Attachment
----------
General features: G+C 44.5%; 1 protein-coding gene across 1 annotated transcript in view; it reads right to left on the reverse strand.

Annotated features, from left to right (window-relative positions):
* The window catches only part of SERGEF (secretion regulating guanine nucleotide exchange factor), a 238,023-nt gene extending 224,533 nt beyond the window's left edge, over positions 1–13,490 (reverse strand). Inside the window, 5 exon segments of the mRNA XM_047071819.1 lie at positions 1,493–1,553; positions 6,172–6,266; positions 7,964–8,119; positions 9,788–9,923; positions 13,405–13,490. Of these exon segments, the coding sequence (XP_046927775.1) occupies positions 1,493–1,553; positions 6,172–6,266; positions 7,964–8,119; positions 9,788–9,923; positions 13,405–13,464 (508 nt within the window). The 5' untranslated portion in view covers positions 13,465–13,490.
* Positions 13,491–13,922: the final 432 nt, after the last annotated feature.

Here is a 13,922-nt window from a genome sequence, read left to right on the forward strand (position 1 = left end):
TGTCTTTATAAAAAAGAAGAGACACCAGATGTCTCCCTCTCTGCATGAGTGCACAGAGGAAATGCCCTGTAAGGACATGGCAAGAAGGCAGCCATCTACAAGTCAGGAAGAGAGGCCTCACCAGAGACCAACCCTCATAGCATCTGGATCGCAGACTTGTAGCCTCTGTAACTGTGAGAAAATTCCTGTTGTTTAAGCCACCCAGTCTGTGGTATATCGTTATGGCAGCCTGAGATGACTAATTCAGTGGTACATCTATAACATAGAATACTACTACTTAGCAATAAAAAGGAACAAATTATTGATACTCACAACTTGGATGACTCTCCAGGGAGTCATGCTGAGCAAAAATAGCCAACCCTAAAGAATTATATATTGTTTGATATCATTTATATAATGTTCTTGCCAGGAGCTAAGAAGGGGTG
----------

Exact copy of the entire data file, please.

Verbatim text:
General features: G+C 44.5%; 1 protein-coding gene across 1 annotated transcript in view; it reads right to left on the reverse strand.

Annotated features, from left to right (window-relative positions):
* The window catches only part of SERGEF (secretion regulating guanine nucleotide exchange factor), a 238,023-nt gene extending 224,533 nt beyond the window's left edge, over positions 1–13,490 (reverse strand). Inside the window, 5 exon segments of the mRNA XM_047071819.1 lie at positions 1,493–1,553; positions 6,172–6,266; positions 7,964–8,119; positions 9,788–9,923; positions 13,405–13,490. Of these exon segments, the coding sequence (XP_046927775.1) occupies positions 1,493–1,553; positions 6,172–6,266; positions 7,964–8,119; positions 9,788–9,923; positions 13,405–13,464 (508 nt within the window). The 5' untranslated portion in view covers positions 13,465–13,490.
* Positions 13,491–13,922: the final 432 nt, after the last annotated feature.

Here is a 13,922-nt window from a genome sequence, read left to right on the forward strand (position 1 = left end):
TGTCTTTATAAAAAAGAAGAGACACCAGATGTCTCCCTCTCTGCATGAGTGCACAGAGGAAATGCCCTGTAAGGACATGGCAAGAAGGCAGCCATCTACAAGTCAGGAAGAGAGGCCTCACCAGAGACCAACCCTCATAGCATCTGGATCGCAGACTTGTAGCCTCTGTAACTGTGAGAAAATTCCTGTTGTTTAAGCCACCCAGTCTGTGGTATATCGTTATGGCAGCCTGAGATGACTAATTCAGTGGTACATCTATAACATAGAATACTACTACTTAGCAATAAAAAGGAACAAATTATTGATACTCACAACTTGGATGACTCTCCAGGGAGTCATGCTGAGCAAAAATAGCCAACCCTAAAGAATTATATATTGTTTGATATCATTTATATAATGTTCTTGCCAGGAGCTAAGAAGGGGTG